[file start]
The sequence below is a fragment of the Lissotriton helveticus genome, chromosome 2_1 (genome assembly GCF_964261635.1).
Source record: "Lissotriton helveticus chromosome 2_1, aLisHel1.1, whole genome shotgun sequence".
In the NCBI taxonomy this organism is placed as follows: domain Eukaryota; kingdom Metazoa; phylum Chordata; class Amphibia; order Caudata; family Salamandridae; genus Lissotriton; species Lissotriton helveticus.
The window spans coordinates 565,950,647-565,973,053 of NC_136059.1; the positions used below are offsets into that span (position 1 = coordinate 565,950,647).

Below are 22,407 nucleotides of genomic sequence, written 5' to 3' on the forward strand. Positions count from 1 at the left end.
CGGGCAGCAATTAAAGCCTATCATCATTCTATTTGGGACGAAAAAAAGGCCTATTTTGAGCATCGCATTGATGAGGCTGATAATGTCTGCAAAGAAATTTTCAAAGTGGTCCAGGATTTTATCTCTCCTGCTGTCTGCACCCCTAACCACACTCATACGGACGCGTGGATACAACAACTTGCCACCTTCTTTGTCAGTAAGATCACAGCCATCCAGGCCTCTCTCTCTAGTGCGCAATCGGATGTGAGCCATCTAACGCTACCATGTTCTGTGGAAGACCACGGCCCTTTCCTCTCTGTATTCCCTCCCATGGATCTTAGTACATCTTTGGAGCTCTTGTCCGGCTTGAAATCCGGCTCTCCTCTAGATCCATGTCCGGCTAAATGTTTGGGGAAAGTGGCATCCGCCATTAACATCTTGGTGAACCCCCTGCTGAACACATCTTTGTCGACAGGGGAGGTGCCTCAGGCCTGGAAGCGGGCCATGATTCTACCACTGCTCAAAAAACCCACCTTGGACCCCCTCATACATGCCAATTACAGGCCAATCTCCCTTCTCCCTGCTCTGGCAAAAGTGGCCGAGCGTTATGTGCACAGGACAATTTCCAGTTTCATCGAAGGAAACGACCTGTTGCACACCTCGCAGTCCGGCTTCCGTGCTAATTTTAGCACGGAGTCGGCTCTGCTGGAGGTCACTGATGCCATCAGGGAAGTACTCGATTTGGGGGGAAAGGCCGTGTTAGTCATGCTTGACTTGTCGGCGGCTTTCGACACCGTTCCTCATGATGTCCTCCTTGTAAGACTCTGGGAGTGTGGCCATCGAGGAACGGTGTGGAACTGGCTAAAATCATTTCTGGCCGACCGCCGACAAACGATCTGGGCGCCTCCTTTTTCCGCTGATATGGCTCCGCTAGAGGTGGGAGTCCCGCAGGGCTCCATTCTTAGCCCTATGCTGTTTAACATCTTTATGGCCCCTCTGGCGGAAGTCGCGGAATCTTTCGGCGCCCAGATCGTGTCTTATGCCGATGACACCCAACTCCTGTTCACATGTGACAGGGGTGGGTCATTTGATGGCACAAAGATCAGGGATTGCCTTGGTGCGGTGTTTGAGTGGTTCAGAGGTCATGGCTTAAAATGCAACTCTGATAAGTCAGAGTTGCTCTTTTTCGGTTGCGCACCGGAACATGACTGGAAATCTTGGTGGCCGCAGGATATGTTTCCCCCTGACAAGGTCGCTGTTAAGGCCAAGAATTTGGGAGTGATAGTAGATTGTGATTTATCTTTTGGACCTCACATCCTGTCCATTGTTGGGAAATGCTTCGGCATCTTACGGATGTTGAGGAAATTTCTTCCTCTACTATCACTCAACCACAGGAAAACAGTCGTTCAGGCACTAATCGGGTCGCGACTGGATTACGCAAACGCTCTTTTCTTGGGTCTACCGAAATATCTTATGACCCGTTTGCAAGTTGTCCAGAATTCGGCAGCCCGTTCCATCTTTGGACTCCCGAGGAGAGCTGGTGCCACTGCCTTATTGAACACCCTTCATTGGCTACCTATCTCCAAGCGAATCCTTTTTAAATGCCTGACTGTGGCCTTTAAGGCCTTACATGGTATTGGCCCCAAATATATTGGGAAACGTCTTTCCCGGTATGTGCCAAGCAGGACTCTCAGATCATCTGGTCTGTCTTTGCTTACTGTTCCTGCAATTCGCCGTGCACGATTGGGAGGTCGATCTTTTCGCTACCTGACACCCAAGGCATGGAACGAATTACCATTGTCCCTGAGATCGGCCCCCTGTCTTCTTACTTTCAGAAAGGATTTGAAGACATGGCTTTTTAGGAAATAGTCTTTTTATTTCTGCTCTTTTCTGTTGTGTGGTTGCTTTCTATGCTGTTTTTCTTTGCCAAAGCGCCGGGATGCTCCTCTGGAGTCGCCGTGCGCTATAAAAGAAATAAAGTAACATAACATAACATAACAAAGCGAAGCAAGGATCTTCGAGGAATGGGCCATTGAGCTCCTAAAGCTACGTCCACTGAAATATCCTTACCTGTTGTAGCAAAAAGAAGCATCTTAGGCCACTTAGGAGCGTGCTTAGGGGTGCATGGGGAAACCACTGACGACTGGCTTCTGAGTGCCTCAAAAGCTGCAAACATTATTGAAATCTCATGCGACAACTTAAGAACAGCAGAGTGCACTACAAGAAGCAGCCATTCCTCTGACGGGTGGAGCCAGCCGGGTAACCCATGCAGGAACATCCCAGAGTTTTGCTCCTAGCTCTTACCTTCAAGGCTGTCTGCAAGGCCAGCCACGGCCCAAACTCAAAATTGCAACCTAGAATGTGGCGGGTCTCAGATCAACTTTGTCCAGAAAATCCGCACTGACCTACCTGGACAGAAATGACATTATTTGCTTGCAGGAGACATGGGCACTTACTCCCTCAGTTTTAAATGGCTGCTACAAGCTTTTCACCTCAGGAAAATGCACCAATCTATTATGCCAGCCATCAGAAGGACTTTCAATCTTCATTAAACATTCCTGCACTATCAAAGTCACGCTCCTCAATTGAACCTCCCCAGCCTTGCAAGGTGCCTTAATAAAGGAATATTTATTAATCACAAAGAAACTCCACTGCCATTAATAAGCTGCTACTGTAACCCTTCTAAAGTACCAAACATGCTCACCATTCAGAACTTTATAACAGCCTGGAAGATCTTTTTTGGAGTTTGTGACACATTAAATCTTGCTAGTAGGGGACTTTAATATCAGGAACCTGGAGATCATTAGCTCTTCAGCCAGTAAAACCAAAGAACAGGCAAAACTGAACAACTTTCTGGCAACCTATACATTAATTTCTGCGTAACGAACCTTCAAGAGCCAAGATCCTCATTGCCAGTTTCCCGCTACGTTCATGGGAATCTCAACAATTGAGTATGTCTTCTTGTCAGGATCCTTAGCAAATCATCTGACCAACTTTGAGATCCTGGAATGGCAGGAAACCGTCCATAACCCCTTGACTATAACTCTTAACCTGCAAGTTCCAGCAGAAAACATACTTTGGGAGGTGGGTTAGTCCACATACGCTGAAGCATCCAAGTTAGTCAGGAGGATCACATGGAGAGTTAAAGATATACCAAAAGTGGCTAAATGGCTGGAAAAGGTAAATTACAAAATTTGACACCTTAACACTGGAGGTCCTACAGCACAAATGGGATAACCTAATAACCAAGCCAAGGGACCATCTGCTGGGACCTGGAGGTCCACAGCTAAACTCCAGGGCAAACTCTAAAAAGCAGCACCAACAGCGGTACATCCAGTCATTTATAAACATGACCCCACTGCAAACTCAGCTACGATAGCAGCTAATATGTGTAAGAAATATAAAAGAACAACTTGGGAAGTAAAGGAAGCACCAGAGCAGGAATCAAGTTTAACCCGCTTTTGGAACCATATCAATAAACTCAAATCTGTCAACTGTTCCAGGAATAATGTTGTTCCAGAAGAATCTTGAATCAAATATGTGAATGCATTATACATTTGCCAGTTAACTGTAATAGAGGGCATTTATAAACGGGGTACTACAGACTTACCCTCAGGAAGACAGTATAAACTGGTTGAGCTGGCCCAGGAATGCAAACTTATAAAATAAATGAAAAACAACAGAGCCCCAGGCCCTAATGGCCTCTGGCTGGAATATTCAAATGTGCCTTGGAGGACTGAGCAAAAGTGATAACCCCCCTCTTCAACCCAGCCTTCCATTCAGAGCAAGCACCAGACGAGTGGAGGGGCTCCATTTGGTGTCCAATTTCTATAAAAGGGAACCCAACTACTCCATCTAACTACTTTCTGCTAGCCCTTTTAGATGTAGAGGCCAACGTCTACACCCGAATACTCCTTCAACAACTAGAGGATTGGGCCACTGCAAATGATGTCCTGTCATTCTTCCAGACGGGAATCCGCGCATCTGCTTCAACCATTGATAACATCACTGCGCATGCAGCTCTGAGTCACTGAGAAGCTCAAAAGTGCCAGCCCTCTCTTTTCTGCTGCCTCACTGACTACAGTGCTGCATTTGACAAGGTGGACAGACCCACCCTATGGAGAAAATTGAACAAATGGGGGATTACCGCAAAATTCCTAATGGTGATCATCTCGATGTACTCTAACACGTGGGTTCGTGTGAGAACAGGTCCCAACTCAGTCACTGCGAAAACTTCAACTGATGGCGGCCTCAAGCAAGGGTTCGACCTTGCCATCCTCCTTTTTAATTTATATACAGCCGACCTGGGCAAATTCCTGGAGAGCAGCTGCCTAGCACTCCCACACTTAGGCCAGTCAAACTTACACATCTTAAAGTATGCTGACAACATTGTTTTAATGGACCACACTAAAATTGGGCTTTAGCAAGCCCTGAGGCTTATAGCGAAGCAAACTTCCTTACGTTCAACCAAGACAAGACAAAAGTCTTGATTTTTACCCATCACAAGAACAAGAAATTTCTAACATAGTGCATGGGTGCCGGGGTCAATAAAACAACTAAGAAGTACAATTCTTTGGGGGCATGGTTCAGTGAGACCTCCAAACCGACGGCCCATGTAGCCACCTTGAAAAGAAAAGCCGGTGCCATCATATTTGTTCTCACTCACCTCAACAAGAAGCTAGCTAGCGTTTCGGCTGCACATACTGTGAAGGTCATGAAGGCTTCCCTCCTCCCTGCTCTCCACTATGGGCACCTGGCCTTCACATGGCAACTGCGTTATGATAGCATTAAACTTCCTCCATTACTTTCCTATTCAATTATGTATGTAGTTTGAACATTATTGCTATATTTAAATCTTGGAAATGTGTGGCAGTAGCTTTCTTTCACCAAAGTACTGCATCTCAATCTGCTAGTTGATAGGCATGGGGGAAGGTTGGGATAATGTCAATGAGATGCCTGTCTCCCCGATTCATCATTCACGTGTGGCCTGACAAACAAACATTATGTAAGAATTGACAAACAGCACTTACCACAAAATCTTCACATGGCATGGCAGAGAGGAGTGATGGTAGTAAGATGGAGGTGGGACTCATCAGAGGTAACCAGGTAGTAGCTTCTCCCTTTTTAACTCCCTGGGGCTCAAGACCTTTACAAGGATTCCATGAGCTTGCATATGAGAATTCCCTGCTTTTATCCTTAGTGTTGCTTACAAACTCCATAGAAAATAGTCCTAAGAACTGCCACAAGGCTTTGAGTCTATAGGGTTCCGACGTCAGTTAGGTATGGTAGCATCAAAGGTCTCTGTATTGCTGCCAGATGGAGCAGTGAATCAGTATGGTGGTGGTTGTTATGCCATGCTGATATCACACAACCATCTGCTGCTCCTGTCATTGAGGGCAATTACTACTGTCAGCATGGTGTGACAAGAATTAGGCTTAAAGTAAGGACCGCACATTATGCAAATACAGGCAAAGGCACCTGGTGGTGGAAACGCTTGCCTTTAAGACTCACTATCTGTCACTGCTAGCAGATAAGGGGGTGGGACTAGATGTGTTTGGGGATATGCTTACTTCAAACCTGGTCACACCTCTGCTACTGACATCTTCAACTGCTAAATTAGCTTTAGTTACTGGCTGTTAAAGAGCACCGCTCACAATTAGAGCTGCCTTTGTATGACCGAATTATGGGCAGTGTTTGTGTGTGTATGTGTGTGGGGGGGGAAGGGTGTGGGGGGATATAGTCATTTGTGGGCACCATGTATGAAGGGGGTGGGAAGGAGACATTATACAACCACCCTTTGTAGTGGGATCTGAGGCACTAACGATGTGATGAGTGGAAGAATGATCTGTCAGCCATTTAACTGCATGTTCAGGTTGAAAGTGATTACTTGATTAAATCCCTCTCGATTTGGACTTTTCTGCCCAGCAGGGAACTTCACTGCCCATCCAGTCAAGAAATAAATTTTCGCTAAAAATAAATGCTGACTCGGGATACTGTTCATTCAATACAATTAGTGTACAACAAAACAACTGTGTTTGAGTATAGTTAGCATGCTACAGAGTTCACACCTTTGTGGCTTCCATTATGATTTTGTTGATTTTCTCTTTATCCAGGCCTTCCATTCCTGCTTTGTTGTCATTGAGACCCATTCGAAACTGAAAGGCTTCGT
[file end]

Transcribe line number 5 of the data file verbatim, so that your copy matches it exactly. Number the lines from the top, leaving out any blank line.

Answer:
Below are 22,407 nucleotides of genomic sequence, written 5' to 3' on the forward strand. Positions count from 1 at the left end.